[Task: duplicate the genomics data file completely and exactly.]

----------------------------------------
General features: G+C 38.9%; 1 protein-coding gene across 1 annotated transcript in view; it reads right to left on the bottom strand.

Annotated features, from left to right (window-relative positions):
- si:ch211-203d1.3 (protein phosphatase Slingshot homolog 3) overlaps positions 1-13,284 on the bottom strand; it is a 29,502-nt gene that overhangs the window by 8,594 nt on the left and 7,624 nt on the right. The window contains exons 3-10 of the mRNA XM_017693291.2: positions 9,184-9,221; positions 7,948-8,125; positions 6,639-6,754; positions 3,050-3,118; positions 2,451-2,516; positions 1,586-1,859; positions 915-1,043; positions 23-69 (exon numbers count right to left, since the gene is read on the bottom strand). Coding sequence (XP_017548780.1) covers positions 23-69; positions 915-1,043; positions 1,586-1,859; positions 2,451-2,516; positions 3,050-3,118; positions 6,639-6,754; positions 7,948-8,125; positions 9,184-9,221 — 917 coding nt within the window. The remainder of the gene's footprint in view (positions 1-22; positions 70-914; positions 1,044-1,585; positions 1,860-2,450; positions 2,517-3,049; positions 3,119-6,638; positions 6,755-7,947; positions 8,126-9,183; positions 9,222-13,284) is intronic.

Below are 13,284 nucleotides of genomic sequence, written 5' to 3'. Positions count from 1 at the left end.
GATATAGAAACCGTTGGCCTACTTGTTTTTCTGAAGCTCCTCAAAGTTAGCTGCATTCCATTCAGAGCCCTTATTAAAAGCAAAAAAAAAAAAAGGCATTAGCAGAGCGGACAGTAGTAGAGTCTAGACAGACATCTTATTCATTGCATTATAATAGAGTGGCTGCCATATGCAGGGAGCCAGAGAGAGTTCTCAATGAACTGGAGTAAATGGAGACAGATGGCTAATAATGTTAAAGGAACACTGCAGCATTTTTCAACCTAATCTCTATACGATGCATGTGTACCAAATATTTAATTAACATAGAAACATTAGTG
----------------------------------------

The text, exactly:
General features: G+C 38.9%; 1 protein-coding gene across 1 annotated transcript in view; it reads right to left on the bottom strand.

Annotated features, from left to right (window-relative positions):
- si:ch211-203d1.3 (protein phosphatase Slingshot homolog 3) overlaps positions 1-13,284 on the bottom strand; it is a 29,502-nt gene that overhangs the window by 8,594 nt on the left and 7,624 nt on the right. The window contains exons 3-10 of the mRNA XM_017693291.2: positions 9,184-9,221; positions 7,948-8,125; positions 6,639-6,754; positions 3,050-3,118; positions 2,451-2,516; positions 1,586-1,859; positions 915-1,043; positions 23-69 (exon numbers count right to left, since the gene is read on the bottom strand). Coding sequence (XP_017548780.1) covers positions 23-69; positions 915-1,043; positions 1,586-1,859; positions 2,451-2,516; positions 3,050-3,118; positions 6,639-6,754; positions 7,948-8,125; positions 9,184-9,221 — 917 coding nt within the window. The remainder of the gene's footprint in view (positions 1-22; positions 70-914; positions 1,044-1,585; positions 1,860-2,450; positions 2,517-3,049; positions 3,119-6,638; positions 6,755-7,947; positions 8,126-9,183; positions 9,222-13,284) is intronic.

Below are 13,284 nucleotides of genomic sequence, written 5' to 3'. Positions count from 1 at the left end.
GATATAGAAACCGTTGGCCTACTTGTTTTTCTGAAGCTCCTCAAAGTTAGCTGCATTCCATTCAGAGCCCTTATTAAAAGCAAAAAAAAAAAAAGGCATTAGCAGAGCGGACAGTAGTAGAGTCTAGACAGACATCTTATTCATTGCATTATAATAGAGTGGCTGCCATATGCAGGGAGCCAGAGAGAGTTCTCAATGAACTGGAGTAAATGGAGACAGATGGCTAATAATGTTAAAGGAACACTGCAGCATTTTTCAACCTAATCTCTATACGATGCATGTGTACCAAATATTTAATTAACATAGAAACATTAGTG